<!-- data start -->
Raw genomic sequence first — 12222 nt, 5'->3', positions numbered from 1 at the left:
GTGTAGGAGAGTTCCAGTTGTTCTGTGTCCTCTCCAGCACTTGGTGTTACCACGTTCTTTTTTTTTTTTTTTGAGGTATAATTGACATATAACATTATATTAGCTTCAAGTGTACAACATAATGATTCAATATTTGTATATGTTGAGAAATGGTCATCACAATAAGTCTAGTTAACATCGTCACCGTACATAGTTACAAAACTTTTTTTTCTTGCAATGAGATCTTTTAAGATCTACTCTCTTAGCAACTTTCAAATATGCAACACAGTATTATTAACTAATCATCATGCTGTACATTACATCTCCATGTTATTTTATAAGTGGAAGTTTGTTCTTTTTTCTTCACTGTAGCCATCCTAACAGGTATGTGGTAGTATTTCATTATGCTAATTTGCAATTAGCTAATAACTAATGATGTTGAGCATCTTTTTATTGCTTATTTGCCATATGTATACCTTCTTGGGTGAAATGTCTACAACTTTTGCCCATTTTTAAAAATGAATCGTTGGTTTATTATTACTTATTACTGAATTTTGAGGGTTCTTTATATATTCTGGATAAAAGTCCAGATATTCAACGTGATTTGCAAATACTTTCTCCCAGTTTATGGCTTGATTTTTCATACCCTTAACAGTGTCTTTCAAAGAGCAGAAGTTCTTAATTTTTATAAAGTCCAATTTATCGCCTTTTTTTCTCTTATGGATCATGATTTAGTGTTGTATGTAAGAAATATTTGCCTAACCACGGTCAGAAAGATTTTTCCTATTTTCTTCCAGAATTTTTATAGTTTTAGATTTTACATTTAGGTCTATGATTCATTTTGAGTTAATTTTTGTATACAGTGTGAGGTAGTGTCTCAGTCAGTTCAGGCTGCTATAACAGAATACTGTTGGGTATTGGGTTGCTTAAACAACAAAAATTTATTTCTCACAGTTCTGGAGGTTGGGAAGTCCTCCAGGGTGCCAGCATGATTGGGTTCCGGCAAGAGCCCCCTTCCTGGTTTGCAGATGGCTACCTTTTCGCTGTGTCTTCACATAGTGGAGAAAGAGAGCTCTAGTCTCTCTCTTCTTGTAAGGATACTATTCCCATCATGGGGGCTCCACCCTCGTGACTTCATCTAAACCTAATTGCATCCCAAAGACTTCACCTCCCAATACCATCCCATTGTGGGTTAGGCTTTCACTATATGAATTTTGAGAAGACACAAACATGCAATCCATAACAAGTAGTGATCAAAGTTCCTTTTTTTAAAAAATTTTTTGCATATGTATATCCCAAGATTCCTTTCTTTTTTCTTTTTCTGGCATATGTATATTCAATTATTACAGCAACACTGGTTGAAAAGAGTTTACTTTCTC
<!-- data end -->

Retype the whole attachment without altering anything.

Raw genomic sequence first — 12222 nt, 5'->3', positions numbered from 1 at the left:
GTGTAGGAGAGTTCCAGTTGTTCTGTGTCCTCTCCAGCACTTGGTGTTACCACGTTCTTTTTTTTTTTTTTTGAGGTATAATTGACATATAACATTATATTAGCTTCAAGTGTACAACATAATGATTCAATATTTGTATATGTTGAGAAATGGTCATCACAATAAGTCTAGTTAACATCGTCACCGTACATAGTTACAAAACTTTTTTTTCTTGCAATGAGATCTTTTAAGATCTACTCTCTTAGCAACTTTCAAATATGCAACACAGTATTATTAACTAATCATCATGCTGTACATTACATCTCCATGTTATTTTATAAGTGGAAGTTTGTTCTTTTTTCTTCACTGTAGCCATCCTAACAGGTATGTGGTAGTATTTCATTATGCTAATTTGCAATTAGCTAATAACTAATGATGTTGAGCATCTTTTTATTGCTTATTTGCCATATGTATACCTTCTTGGGTGAAATGTCTACAACTTTTGCCCATTTTTAAAAATGAATCGTTGGTTTATTATTACTTATTACTGAATTTTGAGGGTTCTTTATATATTCTGGATAAAAGTCCAGATATTCAACGTGATTTGCAAATACTTTCTCCCAGTTTATGGCTTGATTTTTCATACCCTTAACAGTGTCTTTCAAAGAGCAGAAGTTCTTAATTTTTATAAAGTCCAATTTATCGCCTTTTTTTCTCTTATGGATCATGATTTAGTGTTGTATGTAAGAAATATTTGCCTAACCACGGTCAGAAAGATTTTTCCTATTTTCTTCCAGAATTTTTATAGTTTTAGATTTTACATTTAGGTCTATGATTCATTTTGAGTTAATTTTTGTATACAGTGTGAGGTAGTGTCTCAGTCAGTTCAGGCTGCTATAACAGAATACTGTTGGGTATTGGGTTGCTTAAACAACAAAAATTTATTTCTCACAGTTCTGGAGGTTGGGAAGTCCTCCAGGGTGCCAGCATGATTGGGTTCCGGCAAGAGCCCCCTTCCTGGTTTGCAGATGGCTACCTTTTCGCTGTGTCTTCACATAGTGGAGAAAGAGAGCTCTAGTCTCTCTCTTCTTGTAAGGATACTATTCCCATCATGGGGGCTCCACCCTCGTGACTTCATCTAAACCTAATTGCATCCCAAAGACTTCACCTCCCAATACCATCCCATTGTGGGTTAGGCTTTCACTATATGAATTTTGAGAAGACACAAACATGCAATCCATAACAAGTAGTGATCAAAGTTCCTTTTTTTAAAAAATTTTTTGCATATGTATATCCCAAGATTCCTTTCTTTTTTCTTTTTCTGGCATATGTATATTCAATTATTACAGCAACACTGGTTGAAAAGAGTTTACTTTCTC